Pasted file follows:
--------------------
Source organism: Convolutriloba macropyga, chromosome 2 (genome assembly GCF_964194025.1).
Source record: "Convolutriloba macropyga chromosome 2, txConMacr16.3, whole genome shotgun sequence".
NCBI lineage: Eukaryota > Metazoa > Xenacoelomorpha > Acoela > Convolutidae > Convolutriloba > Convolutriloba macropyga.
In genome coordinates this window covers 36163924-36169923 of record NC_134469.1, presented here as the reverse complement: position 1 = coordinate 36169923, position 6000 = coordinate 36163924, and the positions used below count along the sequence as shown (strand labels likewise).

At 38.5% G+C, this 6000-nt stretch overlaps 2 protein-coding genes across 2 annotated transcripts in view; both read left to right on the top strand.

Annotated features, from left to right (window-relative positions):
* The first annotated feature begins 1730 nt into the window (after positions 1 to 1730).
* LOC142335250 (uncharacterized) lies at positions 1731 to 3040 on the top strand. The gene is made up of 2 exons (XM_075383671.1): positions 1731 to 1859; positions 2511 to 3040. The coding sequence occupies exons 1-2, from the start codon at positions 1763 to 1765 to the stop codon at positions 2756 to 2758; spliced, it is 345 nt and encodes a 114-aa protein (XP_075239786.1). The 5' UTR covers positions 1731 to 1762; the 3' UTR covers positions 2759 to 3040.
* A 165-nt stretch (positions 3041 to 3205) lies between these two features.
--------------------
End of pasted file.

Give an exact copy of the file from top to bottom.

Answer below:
Source organism: Convolutriloba macropyga, chromosome 2 (genome assembly GCF_964194025.1).
Source record: "Convolutriloba macropyga chromosome 2, txConMacr16.3, whole genome shotgun sequence".
NCBI lineage: Eukaryota > Metazoa > Xenacoelomorpha > Acoela > Convolutidae > Convolutriloba > Convolutriloba macropyga.
In genome coordinates this window covers 36163924-36169923 of record NC_134469.1, presented here as the reverse complement: position 1 = coordinate 36169923, position 6000 = coordinate 36163924, and the positions used below count along the sequence as shown (strand labels likewise).

At 38.5% G+C, this 6000-nt stretch overlaps 2 protein-coding genes across 2 annotated transcripts in view; both read left to right on the top strand.

Annotated features, from left to right (window-relative positions):
* The first annotated feature begins 1730 nt into the window (after positions 1 to 1730).
* LOC142335250 (uncharacterized) lies at positions 1731 to 3040 on the top strand. The gene is made up of 2 exons (XM_075383671.1): positions 1731 to 1859; positions 2511 to 3040. The coding sequence occupies exons 1-2, from the start codon at positions 1763 to 1765 to the stop codon at positions 2756 to 2758; spliced, it is 345 nt and encodes a 114-aa protein (XP_075239786.1). The 5' UTR covers positions 1731 to 1762; the 3' UTR covers positions 2759 to 3040.
* A 165-nt stretch (positions 3041 to 3205) lies between these two features.